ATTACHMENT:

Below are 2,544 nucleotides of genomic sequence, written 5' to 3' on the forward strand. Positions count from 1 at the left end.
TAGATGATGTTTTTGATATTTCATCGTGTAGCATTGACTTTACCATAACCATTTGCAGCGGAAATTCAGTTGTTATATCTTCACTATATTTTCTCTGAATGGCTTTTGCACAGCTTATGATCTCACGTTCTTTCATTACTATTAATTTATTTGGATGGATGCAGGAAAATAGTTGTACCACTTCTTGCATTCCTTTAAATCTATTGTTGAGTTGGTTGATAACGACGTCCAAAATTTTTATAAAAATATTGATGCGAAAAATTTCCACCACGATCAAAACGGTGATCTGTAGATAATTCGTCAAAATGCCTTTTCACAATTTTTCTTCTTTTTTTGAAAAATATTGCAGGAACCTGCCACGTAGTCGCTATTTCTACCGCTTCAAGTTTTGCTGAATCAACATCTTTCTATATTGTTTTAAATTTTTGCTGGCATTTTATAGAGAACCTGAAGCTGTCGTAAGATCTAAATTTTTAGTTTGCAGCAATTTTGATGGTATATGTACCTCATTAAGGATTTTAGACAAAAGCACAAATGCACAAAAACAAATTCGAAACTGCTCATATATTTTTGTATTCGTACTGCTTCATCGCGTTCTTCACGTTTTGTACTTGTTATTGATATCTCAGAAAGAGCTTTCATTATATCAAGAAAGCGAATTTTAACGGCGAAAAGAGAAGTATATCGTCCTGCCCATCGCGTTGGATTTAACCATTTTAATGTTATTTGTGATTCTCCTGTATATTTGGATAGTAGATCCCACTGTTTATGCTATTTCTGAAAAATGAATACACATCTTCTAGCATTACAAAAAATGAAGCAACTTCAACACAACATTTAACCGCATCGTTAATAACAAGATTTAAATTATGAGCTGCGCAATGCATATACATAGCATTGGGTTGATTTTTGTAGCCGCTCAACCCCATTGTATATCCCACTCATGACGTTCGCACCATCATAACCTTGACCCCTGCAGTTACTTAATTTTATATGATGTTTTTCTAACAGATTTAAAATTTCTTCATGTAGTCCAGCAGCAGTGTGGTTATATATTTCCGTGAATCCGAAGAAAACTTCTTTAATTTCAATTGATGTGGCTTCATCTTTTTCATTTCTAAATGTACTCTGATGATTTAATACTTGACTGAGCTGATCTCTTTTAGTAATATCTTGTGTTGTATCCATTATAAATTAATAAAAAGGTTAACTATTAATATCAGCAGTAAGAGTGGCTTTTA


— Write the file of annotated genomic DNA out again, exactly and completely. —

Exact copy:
Below are 2,544 nucleotides of genomic sequence, written 5' to 3' on the forward strand. Positions count from 1 at the left end.
TAGATGATGTTTTTGATATTTCATCGTGTAGCATTGACTTTACCATAACCATTTGCAGCGGAAATTCAGTTGTTATATCTTCACTATATTTTCTCTGAATGGCTTTTGCACAGCTTATGATCTCACGTTCTTTCATTACTATTAATTTATTTGGATGGATGCAGGAAAATAGTTGTACCACTTCTTGCATTCCTTTAAATCTATTGTTGAGTTGGTTGATAACGACGTCCAAAATTTTTATAAAAATATTGATGCGAAAAATTTCCACCACGATCAAAACGGTGATCTGTAGATAATTCGTCAAAATGCCTTTTCACAATTTTTCTTCTTTTTTTGAAAAATATTGCAGGAACCTGCCACGTAGTCGCTATTTCTACCGCTTCAAGTTTTGCTGAATCAACATCTTTCTATATTGTTTTAAATTTTTGCTGGCATTTTATAGAGAACCTGAAGCTGTCGTAAGATCTAAATTTTTAGTTTGCAGCAATTTTGATGGTATATGTACCTCATTAAGGATTTTAGACAAAAGCACAAATGCACAAAAACAAATTCGAAACTGCTCATATATTTTTGTATTCGTACTGCTTCATCGCGTTCTTCACGTTTTGTACTTGTTATTGATATCTCAGAAAGAGCTTTCATTATATCAAGAAAGCGAATTTTAACGGCGAAAAGAGAAGTATATCGTCCTGCCCATCGCGTTGGATTTAACCATTTTAATGTTATTTGTGATTCTCCTGTATATTTGGATAGTAGATCCCACTGTTTATGCTATTTCTGAAAAATGAATACACATCTTCTAGCATTACAAAAAATGAAGCAACTTCAACACAACATTTAACCGCATCGTTAATAACAAGATTTAAATTATGAGCTGCGCAATGCATATACATAGCATTGGGTTGATTTTTGTAGCCGCTCAACCCCATTGTATATCCCACTCATGACGTTCGCACCATCATAACCTTGACCCCTGCAGTTACTTAATTTTATATGATGTTTTTCTAACAGATTTAAAATTTCTTCATGTAGTCCAGCAGCAGTGTGGTTATATATTTCCGTGAATCCGAAGAAAACTTCTTTAATTTCAATTGATGTGGCTTCATCTTTTTCATTTCTAAATGTACTCTGATGATTTAATACTTGACTGAGCTGATCTCTTTTAGTAATATCTTGTGTTGTATCCATTATAAATTAATAAAAAGGTTAACTATTAATATCAGCAGTAAGAGTGGCTTTTA